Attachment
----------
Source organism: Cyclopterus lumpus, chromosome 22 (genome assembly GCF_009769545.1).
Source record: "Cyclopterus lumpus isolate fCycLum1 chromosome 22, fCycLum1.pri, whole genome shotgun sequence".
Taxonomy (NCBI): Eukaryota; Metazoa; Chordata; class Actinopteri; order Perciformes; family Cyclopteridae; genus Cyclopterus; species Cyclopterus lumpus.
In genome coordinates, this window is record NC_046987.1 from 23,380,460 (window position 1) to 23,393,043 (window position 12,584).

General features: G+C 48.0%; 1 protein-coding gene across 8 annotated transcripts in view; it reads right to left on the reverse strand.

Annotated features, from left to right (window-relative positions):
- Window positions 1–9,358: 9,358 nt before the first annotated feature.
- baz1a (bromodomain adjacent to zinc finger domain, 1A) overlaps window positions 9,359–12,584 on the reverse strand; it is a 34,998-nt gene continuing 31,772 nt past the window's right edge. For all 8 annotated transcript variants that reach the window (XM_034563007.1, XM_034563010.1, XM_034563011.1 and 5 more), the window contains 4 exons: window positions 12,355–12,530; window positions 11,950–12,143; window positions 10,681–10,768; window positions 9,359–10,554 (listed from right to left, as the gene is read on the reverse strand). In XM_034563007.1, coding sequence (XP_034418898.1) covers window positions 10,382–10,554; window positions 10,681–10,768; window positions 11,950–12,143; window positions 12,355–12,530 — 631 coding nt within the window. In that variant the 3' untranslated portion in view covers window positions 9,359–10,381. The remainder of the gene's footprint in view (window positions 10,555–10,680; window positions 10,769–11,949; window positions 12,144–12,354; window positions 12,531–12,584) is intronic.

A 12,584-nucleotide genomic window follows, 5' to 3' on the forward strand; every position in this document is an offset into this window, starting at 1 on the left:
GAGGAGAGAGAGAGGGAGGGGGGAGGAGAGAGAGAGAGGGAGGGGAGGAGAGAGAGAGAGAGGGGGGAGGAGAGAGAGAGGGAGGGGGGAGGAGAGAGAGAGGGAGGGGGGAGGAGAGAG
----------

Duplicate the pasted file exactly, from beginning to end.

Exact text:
Source organism: Cyclopterus lumpus, chromosome 22 (genome assembly GCF_009769545.1).
Source record: "Cyclopterus lumpus isolate fCycLum1 chromosome 22, fCycLum1.pri, whole genome shotgun sequence".
Taxonomy (NCBI): Eukaryota; Metazoa; Chordata; class Actinopteri; order Perciformes; family Cyclopteridae; genus Cyclopterus; species Cyclopterus lumpus.
In genome coordinates, this window is record NC_046987.1 from 23,380,460 (window position 1) to 23,393,043 (window position 12,584).

General features: G+C 48.0%; 1 protein-coding gene across 8 annotated transcripts in view; it reads right to left on the reverse strand.

Annotated features, from left to right (window-relative positions):
- Window positions 1–9,358: 9,358 nt before the first annotated feature.
- baz1a (bromodomain adjacent to zinc finger domain, 1A) overlaps window positions 9,359–12,584 on the reverse strand; it is a 34,998-nt gene continuing 31,772 nt past the window's right edge. For all 8 annotated transcript variants that reach the window (XM_034563007.1, XM_034563010.1, XM_034563011.1 and 5 more), the window contains 4 exons: window positions 12,355–12,530; window positions 11,950–12,143; window positions 10,681–10,768; window positions 9,359–10,554 (listed from right to left, as the gene is read on the reverse strand). In XM_034563007.1, coding sequence (XP_034418898.1) covers window positions 10,382–10,554; window positions 10,681–10,768; window positions 11,950–12,143; window positions 12,355–12,530 — 631 coding nt within the window. In that variant the 3' untranslated portion in view covers window positions 9,359–10,381. The remainder of the gene's footprint in view (window positions 10,555–10,680; window positions 10,769–11,949; window positions 12,144–12,354; window positions 12,531–12,584) is intronic.

A 12,584-nucleotide genomic window follows, 5' to 3' on the forward strand; every position in this document is an offset into this window, starting at 1 on the left:
GAGGAGAGAGAGAGGGAGGGGGGAGGAGAGAGAGAGAGGGAGGGGAGGAGAGAGAGAGAGAGGGGGGAGGAGAGAGAGAGGGAGGGGGGAGGAGAGAGAGAGGGAGGGGGGAGGAGAGAG